Aardman Animations takes to the high seas with The Pirates!, its biggest ever movie, and they’ve rewritten the stop-motion rulebook, says Jan Gilbert
It took 320 people five years, with 20 months of filming on 40 sets, for the Aardman animation whizzes to make their latest wickedly funny flick, The Pirates! In An Adventure With Scientists. Out on 28 March, the film features Hugh Grant as a bumbling pirate captain desperate to beat Entourage’s Jeremy Piven and Puss in Boots star Salma Hayek to the annual Pirate of the Year award.
It’s Aardman’s biggest production yet, with 15 more sets and 100 more crew on board than their last stop-motion movie, Wallace And Gromit: The Curse Of The Were-Rabbit. During a behind-the-scenes tour of their Bristol-based studio, Flipside spoke to director Peter Lord and model-making supervisor Andrew Bloxham about how they animate 30cm-tall puppets at an average rate of 4 seconds a week.
This is the first film you’ve directed since 2000. Is digital tech changing how you work?
Lord: I feel very free on this film. With Chicken Run, a lot of energy was wasted. If anything went slightly wrong you had to start again. If the sets moved overnight, you’d spend hours getting them back into position. With digital tech it’s easier to go back a bit. And green screen means making characters fly is easier. The puppet’s still supported by a metal rig, but we paint that out effortlessly afterwards.
You’ve added CGI into the stop-motion mix with Pirates! Why is that?
Lord: CG lets us extend the world. So, on Blood Island, there’s a row of sea-front shops which we built in amazing detail. But behind that, the ships sailing in the bay, the palm trees, that’s CG. On Chicken Run we only had so many huts and it was frustrating. You couldn’t put the camera where you wanted as there wasn’t enough set, but on Pirates! you could.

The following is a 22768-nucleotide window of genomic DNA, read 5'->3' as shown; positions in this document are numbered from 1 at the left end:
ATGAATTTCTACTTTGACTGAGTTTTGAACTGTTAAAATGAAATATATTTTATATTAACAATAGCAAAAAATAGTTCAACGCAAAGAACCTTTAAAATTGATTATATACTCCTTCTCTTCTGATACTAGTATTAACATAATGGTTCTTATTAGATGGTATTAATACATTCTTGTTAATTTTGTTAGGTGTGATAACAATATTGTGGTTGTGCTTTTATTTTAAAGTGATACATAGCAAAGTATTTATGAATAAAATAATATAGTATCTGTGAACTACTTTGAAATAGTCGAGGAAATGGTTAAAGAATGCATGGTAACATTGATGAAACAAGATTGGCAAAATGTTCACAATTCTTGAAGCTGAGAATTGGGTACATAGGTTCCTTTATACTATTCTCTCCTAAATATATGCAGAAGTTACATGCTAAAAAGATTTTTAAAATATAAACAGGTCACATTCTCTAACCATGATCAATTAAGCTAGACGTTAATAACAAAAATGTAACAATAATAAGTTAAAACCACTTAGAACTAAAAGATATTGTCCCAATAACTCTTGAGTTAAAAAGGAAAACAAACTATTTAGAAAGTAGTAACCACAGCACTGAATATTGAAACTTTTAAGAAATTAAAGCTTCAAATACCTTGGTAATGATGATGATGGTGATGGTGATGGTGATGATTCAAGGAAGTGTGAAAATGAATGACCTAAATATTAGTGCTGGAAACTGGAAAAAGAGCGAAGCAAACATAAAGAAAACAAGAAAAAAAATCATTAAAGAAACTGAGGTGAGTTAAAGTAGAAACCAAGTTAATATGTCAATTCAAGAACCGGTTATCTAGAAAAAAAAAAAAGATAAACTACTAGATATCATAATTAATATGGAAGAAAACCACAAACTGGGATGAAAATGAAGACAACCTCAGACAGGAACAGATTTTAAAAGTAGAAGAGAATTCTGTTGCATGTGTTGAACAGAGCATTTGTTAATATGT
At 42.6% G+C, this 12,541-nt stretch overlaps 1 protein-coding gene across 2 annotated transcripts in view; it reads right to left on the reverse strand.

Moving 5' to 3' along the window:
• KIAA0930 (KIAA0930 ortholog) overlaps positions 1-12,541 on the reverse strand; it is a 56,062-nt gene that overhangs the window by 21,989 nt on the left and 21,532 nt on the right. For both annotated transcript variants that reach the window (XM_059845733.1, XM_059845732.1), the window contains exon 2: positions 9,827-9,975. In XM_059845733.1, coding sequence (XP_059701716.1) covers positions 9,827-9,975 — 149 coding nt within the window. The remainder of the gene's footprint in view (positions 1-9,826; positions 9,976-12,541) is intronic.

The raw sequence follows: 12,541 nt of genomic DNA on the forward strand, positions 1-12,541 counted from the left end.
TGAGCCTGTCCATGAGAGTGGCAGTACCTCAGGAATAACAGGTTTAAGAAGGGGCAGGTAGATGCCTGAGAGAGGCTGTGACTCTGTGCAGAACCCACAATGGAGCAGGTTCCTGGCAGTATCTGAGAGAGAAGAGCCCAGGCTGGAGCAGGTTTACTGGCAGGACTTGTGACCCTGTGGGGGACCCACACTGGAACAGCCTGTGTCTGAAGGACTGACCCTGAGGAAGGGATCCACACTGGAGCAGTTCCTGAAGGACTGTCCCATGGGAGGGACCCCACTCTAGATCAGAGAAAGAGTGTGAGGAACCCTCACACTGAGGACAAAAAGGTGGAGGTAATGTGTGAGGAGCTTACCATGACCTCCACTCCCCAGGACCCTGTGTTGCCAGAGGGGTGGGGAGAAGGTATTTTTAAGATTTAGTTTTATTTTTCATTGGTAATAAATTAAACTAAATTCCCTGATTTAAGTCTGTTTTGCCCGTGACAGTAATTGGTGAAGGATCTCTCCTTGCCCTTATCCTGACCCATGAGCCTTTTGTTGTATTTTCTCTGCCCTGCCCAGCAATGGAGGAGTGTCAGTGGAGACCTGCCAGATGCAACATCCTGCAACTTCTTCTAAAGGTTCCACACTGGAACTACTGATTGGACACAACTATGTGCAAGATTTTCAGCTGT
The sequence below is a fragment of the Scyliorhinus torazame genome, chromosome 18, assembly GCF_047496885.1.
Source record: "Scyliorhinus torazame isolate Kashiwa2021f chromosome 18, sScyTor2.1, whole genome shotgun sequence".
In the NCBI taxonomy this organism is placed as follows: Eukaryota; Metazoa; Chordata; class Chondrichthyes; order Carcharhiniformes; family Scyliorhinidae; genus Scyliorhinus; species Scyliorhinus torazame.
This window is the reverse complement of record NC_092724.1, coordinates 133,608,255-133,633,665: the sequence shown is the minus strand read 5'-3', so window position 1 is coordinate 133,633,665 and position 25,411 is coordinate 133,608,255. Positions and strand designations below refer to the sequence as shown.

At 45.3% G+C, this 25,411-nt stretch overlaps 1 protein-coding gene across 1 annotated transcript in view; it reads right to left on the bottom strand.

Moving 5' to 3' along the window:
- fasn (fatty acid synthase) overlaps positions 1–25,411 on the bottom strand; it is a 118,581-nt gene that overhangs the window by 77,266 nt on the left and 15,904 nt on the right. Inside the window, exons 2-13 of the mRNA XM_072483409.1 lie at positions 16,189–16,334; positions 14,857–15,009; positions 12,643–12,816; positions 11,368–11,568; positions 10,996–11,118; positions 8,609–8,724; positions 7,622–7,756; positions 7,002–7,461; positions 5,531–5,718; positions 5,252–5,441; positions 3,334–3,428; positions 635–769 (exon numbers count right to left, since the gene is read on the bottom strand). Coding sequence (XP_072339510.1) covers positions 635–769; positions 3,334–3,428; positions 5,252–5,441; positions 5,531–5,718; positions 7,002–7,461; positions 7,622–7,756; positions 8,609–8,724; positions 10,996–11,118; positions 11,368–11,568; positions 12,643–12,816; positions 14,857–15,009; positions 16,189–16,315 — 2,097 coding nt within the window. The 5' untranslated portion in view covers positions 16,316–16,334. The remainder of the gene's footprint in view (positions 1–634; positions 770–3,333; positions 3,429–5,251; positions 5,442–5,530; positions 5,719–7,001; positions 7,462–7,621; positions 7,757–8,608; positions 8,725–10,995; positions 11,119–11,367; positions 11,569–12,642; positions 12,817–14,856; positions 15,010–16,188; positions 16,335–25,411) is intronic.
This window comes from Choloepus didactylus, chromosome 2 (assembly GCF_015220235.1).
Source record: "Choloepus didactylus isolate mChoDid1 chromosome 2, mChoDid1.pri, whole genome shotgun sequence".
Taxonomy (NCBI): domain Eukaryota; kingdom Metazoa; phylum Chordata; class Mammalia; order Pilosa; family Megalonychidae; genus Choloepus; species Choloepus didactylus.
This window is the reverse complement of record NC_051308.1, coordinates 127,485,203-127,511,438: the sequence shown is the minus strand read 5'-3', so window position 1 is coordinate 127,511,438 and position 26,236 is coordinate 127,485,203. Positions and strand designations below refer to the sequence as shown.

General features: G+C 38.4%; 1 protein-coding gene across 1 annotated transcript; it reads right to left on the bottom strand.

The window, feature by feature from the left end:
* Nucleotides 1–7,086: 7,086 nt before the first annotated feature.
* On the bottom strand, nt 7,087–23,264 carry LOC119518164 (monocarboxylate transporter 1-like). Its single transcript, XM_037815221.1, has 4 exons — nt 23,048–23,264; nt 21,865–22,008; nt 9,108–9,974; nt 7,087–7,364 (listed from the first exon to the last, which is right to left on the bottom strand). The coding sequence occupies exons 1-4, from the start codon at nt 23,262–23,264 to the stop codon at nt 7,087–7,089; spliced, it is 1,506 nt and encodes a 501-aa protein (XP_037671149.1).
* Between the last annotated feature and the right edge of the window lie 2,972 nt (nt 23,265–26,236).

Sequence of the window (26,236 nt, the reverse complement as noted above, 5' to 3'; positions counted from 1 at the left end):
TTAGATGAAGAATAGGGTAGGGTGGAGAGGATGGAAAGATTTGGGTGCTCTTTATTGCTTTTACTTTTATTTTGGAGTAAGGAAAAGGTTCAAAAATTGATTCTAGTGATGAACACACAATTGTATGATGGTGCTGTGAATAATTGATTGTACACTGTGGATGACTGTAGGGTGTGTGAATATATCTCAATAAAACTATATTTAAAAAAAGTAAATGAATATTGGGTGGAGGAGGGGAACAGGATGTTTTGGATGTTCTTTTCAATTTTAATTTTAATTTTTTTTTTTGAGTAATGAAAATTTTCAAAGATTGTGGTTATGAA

The models are made from silicon and foam on top of a steel armature. Do they last the whole shoot?
Bloxham: No, if they get moved a lot in action sequences, they get quite tatty. We touch them up with paint but you can’t make them look as good, so they’re used for further away or night-time shots, and retired. If it’s a full-body close-up, we use one we’ve just made.
What was the biggest challenge?
Bloxham: The pirate captain’s head. There’s lots of different mouth shapes, but his beard has to grip tightly to the sides of them all. We tried using aluminium wire in the beard so you could push it against the side of the head, but the wire poked through. So we put a slot through the head and a band through the middle which holds the beard against the sides of all mouth shapes.
Lord: We spent nine months getting the look of the CG sea right. There was a lot of discussion about how to make it flatter the stop-frame. For example, if it was too real, it looked like you’d just shot the sea and copied it into the frame.
This is Aardman’s first 3D feature. How important is that?
Lord: It’s very immersive. We make beautiful miniature sets, and 3D enhances the viewing pleasure as you’re more aware they’re real objects.
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